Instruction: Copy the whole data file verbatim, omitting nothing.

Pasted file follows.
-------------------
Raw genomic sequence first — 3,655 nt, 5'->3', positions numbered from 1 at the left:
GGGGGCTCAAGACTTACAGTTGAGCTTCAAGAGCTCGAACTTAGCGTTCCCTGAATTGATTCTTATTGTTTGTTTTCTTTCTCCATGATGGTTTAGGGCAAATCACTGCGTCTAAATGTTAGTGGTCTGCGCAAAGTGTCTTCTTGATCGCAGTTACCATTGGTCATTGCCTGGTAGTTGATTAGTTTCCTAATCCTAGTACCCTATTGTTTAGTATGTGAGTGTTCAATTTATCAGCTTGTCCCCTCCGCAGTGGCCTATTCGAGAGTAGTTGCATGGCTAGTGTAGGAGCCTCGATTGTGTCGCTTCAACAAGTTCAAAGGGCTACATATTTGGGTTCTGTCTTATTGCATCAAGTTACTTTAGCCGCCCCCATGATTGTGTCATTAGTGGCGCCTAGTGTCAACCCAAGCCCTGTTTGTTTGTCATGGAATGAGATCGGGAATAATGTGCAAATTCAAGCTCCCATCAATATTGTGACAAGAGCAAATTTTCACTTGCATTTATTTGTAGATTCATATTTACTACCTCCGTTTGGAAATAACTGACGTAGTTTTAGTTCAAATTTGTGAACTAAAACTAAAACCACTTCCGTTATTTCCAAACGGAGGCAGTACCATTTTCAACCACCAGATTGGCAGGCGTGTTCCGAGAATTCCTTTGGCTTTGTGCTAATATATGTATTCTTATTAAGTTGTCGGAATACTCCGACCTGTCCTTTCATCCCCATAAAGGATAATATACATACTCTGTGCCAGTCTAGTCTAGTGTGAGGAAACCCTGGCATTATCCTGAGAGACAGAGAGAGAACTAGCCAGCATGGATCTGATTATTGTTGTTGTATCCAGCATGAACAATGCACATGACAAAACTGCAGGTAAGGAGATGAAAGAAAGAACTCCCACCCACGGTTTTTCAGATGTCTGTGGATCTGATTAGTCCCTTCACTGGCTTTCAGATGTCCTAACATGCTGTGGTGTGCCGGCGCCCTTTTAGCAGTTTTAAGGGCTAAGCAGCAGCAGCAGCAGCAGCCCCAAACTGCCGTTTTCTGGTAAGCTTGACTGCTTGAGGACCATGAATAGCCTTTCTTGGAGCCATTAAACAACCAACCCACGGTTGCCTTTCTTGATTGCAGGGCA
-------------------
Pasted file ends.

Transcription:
Raw genomic sequence first — 3,655 nt, 5'->3', positions numbered from 1 at the left:
GGGGGCTCAAGACTTACAGTTGAGCTTCAAGAGCTCGAACTTAGCGTTCCCTGAATTGATTCTTATTGTTTGTTTTCTTTCTCCATGATGGTTTAGGGCAAATCACTGCGTCTAAATGTTAGTGGTCTGCGCAAAGTGTCTTCTTGATCGCAGTTACCATTGGTCATTGCCTGGTAGTTGATTAGTTTCCTAATCCTAGTACCCTATTGTTTAGTATGTGAGTGTTCAATTTATCAGCTTGTCCCCTCCGCAGTGGCCTATTCGAGAGTAGTTGCATGGCTAGTGTAGGAGCCTCGATTGTGTCGCTTCAACAAGTTCAAAGGGCTACATATTTGGGTTCTGTCTTATTGCATCAAGTTACTTTAGCCGCCCCCATGATTGTGTCATTAGTGGCGCCTAGTGTCAACCCAAGCCCTGTTTGTTTGTCATGGAATGAGATCGGGAATAATGTGCAAATTCAAGCTCCCATCAATATTGTGACAAGAGCAAATTTTCACTTGCATTTATTTGTAGATTCATATTTACTACCTCCGTTTGGAAATAACTGACGTAGTTTTAGTTCAAATTTGTGAACTAAAACTAAAACCACTTCCGTTATTTCCAAACGGAGGCAGTACCATTTTCAACCACCAGATTGGCAGGCGTGTTCCGAGAATTCCTTTGGCTTTGTGCTAATATATGTATTCTTATTAAGTTGTCGGAATACTCCGACCTGTCCTTTCATCCCCATAAAGGATAATATACATACTCTGTGCCAGTCTAGTCTAGTGTGAGGAAACCCTGGCATTATCCTGAGAGACAGAGAGAGAACTAGCCAGCATGGATCTGATTATTGTTGTTGTATCCAGCATGAACAATGCACATGACAAAACTGCAGGTAAGGAGATGAAAGAAAGAACTCCCACCCACGGTTTTTCAGATGTCTGTGGATCTGATTAGTCCCTTCACTGGCTTTCAGATGTCCTAACATGCTGTGGTGTGCCGGCGCCCTTTTAGCAGTTTTAAGGGCTAAGCAGCAGCAGCAGCAGCAGCCCCAAACTGCCGTTTTCTGGTAAGCTTGACTGCTTGAGGACCATGAATAGCCTTTCTTGGAGCCATTAAACAACCAACCCACGGTTGCCTTTCTTGATTGCAGGGCA